Do you need to carry out a lawn dethatch? Read on to know why, when, and how to dethatch your lawn.
Your lawn doesn’t seem to grow as it should. It may be because of a thick layer of thatch that keeps water and nutrients from reaching the roots of your grass. The lawn is the most demanding part of your place. It requires constant maintenance throughout the year.
Not all lawns need dethatching, but when your yard does need it, knowing how to dethatch is crucial for its growth. Correctly done, a lawn dethatch helps restore the health of your yard and keep it looking beautiful. You can keep your thick, lush grass on track by learning when to dethatch your lawn.
What Is Thatch?
Thatch is a matted coating of grass stems, roots, rhizomes, stolons, and other organic debris that forms up faster than it can decompose. Thatch accumulates instantly below the surface of the grass and on top of the soil.
A layer of thatch less than ½ inch thick is standard and is not a matter of concern. A delicate layer of thatch is a good thing. It decreases soil compaction and increases the temperature tolerance (hot and cold) by guarding the crown (end of a plant where the growth of the grass originates). Thatch can also lower the water loss through evaporation.
If the thatch is more than ½ inch thick, it may cause a problem. Consider it as a layer of plastic wrap on top of the soil. Your grass will not have access to water, air, and nutrients because thatch clogs them from reaching the roots.
A thick layer of thatch can carry disease-causing fungi and insects, extend high humidity that promotes disease, and tie up pesticides.
Why Is a Lawn Dethatch Important?
As you already know, thatch can cause many problems for your lawn, and if you are serious about getting your yard to flourish, you will need to consider tackling your thatch problem. Consider the following benefits of dethatching your lawn:
Enables Fertilizers to Reach Soil
Thatch tends to form a thick layer around the grass base. It prevents fertilizer from reaching the soil. Lawn dethatch will help you find that the health of your plants improves significantly because the fertilizer can do its job without restriction.
Improved Soil Health
The nutrients in the soil tend to decline as it is difficult for anything to penetrate through a thick layer of thatch. Until you dethatch your lawn, your grass may still grow, but it will not be healthy. Dethatching will help your yard get essential water, sunlight, and air and improve soil health.
Though people assume they can utilize thatch as compost for the plants, this is not true. While thatch may include dead plants, it restricts your grass and plants from accessing the essentials required to survive. Lawn dethatch will help your plants to gain the sufficient amount of nutrients that they need to grow.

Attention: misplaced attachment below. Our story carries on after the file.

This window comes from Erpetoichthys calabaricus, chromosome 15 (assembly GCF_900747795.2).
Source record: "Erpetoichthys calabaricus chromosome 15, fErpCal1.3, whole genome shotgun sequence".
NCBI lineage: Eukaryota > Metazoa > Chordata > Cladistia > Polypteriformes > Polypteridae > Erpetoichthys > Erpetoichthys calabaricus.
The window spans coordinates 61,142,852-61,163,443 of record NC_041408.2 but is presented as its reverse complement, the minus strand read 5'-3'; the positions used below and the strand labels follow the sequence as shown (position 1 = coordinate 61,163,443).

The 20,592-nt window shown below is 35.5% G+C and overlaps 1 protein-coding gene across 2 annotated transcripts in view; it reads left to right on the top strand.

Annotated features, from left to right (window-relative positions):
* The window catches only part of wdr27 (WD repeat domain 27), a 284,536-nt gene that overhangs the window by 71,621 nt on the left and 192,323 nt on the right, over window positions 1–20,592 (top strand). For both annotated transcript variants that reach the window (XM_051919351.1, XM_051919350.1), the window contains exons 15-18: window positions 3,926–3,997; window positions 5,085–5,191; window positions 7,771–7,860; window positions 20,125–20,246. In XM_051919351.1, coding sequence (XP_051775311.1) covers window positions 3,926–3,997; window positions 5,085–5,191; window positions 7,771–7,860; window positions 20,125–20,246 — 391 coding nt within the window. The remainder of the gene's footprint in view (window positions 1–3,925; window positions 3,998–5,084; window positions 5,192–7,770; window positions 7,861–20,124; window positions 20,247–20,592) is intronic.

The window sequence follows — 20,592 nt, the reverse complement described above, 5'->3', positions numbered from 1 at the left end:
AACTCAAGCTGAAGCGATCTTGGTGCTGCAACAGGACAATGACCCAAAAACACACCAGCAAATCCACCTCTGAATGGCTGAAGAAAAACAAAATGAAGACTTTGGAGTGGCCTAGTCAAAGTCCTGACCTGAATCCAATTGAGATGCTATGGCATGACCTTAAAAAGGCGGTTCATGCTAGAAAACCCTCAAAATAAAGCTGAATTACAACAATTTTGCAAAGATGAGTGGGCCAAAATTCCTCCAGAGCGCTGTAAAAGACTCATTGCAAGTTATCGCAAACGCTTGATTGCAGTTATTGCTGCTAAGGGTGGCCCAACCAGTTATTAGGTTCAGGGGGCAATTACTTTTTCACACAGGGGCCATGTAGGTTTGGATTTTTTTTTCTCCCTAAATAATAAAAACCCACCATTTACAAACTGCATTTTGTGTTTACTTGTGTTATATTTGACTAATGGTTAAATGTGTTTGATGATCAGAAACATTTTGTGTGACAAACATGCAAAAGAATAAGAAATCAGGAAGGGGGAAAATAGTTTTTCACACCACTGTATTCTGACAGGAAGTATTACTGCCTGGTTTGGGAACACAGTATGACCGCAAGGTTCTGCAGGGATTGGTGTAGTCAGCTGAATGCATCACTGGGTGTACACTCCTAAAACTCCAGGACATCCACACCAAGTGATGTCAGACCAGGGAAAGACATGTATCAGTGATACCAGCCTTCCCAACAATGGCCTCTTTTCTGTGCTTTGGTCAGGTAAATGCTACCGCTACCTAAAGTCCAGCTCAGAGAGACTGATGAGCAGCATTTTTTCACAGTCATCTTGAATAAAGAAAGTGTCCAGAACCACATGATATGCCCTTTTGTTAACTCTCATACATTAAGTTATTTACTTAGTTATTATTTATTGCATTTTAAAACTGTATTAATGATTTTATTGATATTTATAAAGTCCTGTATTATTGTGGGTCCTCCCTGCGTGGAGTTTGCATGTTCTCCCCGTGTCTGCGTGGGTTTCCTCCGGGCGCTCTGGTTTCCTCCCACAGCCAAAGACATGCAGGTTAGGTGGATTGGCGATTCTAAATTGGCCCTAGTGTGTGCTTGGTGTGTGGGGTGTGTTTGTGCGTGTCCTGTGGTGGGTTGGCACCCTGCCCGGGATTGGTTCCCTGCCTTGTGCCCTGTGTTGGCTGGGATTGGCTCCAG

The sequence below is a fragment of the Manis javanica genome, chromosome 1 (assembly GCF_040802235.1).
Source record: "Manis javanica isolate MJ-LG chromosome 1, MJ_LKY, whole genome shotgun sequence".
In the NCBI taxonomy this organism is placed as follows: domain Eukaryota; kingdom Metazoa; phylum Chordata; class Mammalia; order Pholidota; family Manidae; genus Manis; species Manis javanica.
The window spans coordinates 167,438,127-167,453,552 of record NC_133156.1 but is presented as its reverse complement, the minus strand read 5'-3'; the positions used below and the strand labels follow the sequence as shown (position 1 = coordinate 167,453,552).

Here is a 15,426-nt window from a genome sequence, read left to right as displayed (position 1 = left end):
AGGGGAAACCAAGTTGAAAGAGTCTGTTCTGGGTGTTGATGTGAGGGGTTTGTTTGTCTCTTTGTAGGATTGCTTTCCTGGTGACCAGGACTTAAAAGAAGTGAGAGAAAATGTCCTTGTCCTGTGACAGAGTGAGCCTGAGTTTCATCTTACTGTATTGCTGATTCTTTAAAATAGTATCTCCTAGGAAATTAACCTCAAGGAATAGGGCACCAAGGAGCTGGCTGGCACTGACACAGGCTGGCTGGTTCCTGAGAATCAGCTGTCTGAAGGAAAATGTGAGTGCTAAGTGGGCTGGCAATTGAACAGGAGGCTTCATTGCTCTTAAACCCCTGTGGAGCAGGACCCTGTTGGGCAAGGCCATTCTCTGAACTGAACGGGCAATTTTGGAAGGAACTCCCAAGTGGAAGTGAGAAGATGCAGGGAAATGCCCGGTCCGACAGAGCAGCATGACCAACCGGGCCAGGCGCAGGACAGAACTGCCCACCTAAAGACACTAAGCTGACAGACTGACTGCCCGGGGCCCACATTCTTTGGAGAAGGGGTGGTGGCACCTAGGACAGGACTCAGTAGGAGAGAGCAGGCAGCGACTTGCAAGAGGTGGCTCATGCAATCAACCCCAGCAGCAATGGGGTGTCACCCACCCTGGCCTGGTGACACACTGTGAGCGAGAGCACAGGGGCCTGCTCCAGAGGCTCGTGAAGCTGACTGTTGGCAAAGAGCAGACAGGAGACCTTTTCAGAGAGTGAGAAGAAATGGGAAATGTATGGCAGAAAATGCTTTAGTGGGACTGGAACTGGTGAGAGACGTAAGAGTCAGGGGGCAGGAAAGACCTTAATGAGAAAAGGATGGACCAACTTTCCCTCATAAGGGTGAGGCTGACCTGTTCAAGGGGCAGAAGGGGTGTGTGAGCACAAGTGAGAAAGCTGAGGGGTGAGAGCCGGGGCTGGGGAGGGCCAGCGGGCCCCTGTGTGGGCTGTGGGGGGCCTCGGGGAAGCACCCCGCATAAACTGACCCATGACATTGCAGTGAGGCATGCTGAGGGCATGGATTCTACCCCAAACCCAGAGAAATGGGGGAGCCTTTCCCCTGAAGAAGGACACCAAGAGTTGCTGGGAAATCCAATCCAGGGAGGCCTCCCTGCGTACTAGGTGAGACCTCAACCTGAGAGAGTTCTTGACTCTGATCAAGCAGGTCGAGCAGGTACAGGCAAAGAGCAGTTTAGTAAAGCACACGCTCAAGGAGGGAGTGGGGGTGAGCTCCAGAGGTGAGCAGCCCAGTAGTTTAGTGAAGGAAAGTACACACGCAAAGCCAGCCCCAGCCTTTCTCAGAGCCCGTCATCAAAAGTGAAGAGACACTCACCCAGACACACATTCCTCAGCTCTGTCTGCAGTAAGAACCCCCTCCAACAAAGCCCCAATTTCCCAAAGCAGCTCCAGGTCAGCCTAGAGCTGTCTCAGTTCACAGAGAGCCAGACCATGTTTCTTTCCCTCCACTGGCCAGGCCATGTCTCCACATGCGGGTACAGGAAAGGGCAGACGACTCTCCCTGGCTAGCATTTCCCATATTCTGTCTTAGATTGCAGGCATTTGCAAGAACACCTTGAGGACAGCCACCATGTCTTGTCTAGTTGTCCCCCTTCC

Makes Your Lawn More Beautiful
A thatch-covered lawn will have very unhealthy growth. Dethatching is a great way to stop this issue and give your grass and plants a chance to flourish again.
Water Gets Through
No matter how considerably you water your plants, a thick layer of thatch, very little water reaches the soil and nourishes them. Lawn dethatch will allow the water to penetrate easily into the ground and feed your plants.
Thick layers of thatch can be an excellent spot for insects and various fungi to grow and survive. This will likely make your plants infected. Getting rid of the thatch will stop your plants from becoming exposed to disease-carrying agents.
When Should You Go For A Lawn Dethatch?
Before dethatching, check your lawn’s thatch layer. If your thatch is 1–2 inches or more, you know your thatch has exceeded the healthy mark. Therefore the time for lawn dethatch has come.
Cool-season grasses, such as Kentucky bluegrass, shall be dethatched in late summer or early fall. Whereas warm-season grasses, such as Bermuda grass or Zoysia grass, need a dethatch after spring. Never dethatch at times of the year when you are expecting weed seed germination. The process of dethatching will bring seeds to the surface.
How To Do A Lawn Dethatch?
A thatch over 2 inches thick requires a professional like Pro Green Lawn Services for the job. Excessive thatch takes more than one removal session. Extracting too much at once can damage the roots of your grass.
You can dethatch your lawn in three ways:
- Manual dethatching rakes are short-tined with curved blades designed to dig your lawn and pull up thatch. Dethatching rakes are appropriate for light thatch and general maintenance on small lawn areas.
- Power rakes are mower-like machines with rotating, rake-like tines that dig into the thatch and pull it up. Power rakes function well for lawns with thinner thatch layers and grass that can resist intense raking.
- Vertical mowers, also called verticutters, have vertical blades that cut down through the thatch layer and into the soil. It pulls thatch and often grassroots from the surface. Verticutters are most suitable for the thick layer of thatch needing renovation.
Mostly yards and garden stores carry manual dethatching rakes. At the same time, you can find power rakes and vertical mowers in equipment rental stores.
Whatever option you choose, complete the job by raking up all the thatch remains and watering your dethatched lawn thoroughly.
Need A Hand For Your Lawn Dethatch?
Getting your lawn to look flourishing and green is the dream of anyone who loves gardening. Dethatching is a distinctive part of getting your yard to that stage! Before undertaking your dethatching project, you should consult a professional to get a better view of your lawn.
Professionals at Pro Green Lawn Services will help you with your lawn dethatch. We use the chosen method to eliminate excess thatch from your yard that builds up over time.
Contact us now! To get a healthy environment for your turf to thrive.